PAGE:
Are you at a standstill in your workout results? Then you may just have to look at Complex Training. This holy grail of working out combines strength training, plyometric movements and athletic training into a superhuman form of exercise.[spoiler title=”Summary: Get More for Less with Complexes” style=”fancy”] If you are focusing on lifting and strength training, but feel like you need an addition to your routine, try complex training. This circuit-like approach to weight lifting will give you a cardio boost as you break down complex lifting routines into individual movements. Doing 8-10 reps of each movement with no rest between exercises will give your muscles the burn from lifting at a high intensity while also staying active with movement.
What Is Complex Training?
Sometimes called combos, complexes are a series of exercises done as one long circuit, without rest in between exercises. The key difference between complex training and classic circuit training is that whereas circuits typically have you switching from station to station or machine to machine, complexes use the same piece of equipment for each exercise.
You may, for example, grab a barbell loaded with a total of 80lbs and crank out 10 reps of eight different exercises without ever putting the bar down.
Depending on the design of the complex, it may consist of a deconstruction of a larger movement. For instance, an Olympic-style clean and jerk, although counted as one exercise really consists of four distinct movements. One of the best complexes, the Cosgrove Evil 8 (described below), breaks each of these movements into its own exercise and chains them all together.
Essentially, complexes combine explosive plyometric training with strength training to produce a thoroughly challenging workout. Plenty of workouts are hard, but that doesn’t necessarily mean that you should start working them into your regular routine. So, what makes complexes so special?
Why Use Complex Training?
The benefits of compound exercises, those that use many muscle groups all at one, are well-documented. Because this type of exercise engages more muscle fibers than an isolation exercise, it increases the amount of fuel, or calories, your body needs to burn.
To illustrate this idea, consider the difference between a squat and a bicep curl. Not only does a squat use the muscles of your back and abs, it focuses the weight on the large muscles of your legs. Curls, on the other hand, put of the emphasis on your biceps, which are comparatively much smaller muscles.
Complexes put several of these exercises together to create what amounts to a cardiovascular workout.
Imagine the huge benefits of performing a full-body, cardio workout while hauling 100lbs around. That’s exactly what complexes have to offer. Not only will you improve your cardiovascular health while maintaining your strength, you’ll spike your calorie burn and achieve the valuable EPOC state.
Short for excess post-exercise oxygen consumption, EPOC is more commonly known as after-burn. This amazing metabolic state means that you’re continuing to burn calories well after you’ve finished working out. Consider the fact that the EPOC from a traditional cardio routine may last a few hours but the metabolic boost from complexes can last at least 24 hours.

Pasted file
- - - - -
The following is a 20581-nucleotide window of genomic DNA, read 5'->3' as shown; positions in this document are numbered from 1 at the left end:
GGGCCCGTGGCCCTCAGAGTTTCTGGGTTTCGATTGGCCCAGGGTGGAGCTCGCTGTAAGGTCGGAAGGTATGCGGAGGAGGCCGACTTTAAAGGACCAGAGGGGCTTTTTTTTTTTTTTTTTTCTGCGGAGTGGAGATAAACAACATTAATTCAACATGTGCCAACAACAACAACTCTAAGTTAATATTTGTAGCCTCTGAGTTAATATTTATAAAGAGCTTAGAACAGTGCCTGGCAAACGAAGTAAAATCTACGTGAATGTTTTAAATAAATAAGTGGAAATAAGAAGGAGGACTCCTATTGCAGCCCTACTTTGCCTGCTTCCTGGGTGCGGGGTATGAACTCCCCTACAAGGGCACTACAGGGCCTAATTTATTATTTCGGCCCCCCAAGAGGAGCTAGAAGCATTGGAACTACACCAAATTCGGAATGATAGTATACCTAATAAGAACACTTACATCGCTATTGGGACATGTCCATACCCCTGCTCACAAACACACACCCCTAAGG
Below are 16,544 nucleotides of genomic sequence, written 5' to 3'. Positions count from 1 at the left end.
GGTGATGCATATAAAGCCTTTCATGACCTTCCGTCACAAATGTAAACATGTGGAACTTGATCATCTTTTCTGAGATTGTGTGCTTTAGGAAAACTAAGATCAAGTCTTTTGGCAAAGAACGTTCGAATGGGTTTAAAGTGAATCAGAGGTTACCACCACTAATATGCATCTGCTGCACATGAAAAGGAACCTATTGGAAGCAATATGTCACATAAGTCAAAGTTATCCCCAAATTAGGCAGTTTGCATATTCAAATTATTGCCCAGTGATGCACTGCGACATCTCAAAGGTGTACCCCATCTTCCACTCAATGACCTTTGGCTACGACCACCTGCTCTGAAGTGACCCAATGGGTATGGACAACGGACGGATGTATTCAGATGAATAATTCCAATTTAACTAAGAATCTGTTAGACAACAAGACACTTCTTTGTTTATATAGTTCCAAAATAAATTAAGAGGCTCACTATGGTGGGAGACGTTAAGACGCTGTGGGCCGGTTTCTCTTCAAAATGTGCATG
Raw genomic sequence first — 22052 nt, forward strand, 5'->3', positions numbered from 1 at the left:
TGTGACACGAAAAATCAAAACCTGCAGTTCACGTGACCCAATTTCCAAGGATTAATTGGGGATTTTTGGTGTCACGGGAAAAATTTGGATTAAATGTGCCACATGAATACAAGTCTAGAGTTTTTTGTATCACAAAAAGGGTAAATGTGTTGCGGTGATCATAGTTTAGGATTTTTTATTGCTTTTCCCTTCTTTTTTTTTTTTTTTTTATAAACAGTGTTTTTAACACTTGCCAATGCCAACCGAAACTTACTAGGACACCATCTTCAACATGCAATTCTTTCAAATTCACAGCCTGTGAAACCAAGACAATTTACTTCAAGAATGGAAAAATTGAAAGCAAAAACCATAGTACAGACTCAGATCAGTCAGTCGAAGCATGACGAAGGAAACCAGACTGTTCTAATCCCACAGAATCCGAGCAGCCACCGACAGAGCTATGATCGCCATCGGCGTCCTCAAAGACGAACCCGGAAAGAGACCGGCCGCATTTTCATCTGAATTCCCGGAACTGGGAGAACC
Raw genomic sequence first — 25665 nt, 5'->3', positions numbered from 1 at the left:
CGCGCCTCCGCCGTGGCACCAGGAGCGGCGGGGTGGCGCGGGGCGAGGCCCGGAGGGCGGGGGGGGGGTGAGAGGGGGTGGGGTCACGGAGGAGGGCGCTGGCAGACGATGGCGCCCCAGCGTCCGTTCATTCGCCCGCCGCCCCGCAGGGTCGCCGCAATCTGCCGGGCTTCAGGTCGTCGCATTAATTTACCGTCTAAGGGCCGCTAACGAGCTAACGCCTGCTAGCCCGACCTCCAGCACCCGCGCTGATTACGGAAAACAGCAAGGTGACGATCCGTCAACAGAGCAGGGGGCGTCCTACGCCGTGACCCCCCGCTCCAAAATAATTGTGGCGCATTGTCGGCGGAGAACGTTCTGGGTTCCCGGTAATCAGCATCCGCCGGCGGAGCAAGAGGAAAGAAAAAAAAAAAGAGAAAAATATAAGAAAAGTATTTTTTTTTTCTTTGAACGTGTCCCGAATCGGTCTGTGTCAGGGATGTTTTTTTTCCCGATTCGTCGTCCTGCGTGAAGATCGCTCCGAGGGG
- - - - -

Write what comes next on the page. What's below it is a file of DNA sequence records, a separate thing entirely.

So, to review, take a look at this brief list of the benefits associated with complex training:
- Get a challenging cardiovascular workout
- Retain your strength and mass gains
- Boost metabolism for up to 24 hours afterward
- Improve explosive power
Perhaps the best part of complexes is the length of the workout. It sounds a little bit like an infomercial, but the truth is that you can achieve all this in about 20 minutes. Of course, complexes aren’t the magic solution that will propel you to your fitness goals but they can be a very powerful tool in your workout arsenal.
A Sample Complex
There are many, many complex workouts out there using only weights and bars. You can adapt your workout based on the equipment you have available or just based on your personal preferences. The Cosgrove Evil 8 serves as a great example of a standard, effective complex.
To perform this complex, load a barbell with a relatively light weight. The general guideline here is that you should be lifting the heaviest weight that you’re capable of on the weakest movement. So, if you’re doing an overhead press and a squat, pick the weight for your press. If you tried to press your squat weight, you would probably end up doing some serious damage.
You’ll do six reps of each exercise, with no rest in between. Once all of the exercises are done, you can rest 90 seconds. This time, do five reps of each. Continue to decrease the amount of reps until you’re done to one.
Here are the specific movements for each step of the Evil 8:
When To Use Complexes
Complexes, like all other things, have their limits, though. They won’t increase your muscle mass or your endurance so, if you’re training specifically for these things, keep complexes in their place. What, then, is their proper place?
Complexes are an effective cardio workout without risking muscle loss. Instead of running like a gerbil on the treadmill, mix it up by using a complex in the place of your HIIT. Because they get so much done in so little time, complexes are also a great workout when you’re pressed for time at the gym.
Studies have also shown that complexes have the ability to increase athletic performance, especially when it comes to jumps and sprints. For a basketball player or similar athlete, complexes can be a great way to gain an edge.
Complexes like the Evil 8 can offer a mind-blowingly effective workout. Why not give the Evil 8 a try on your cardio day? Your body will thank you for it!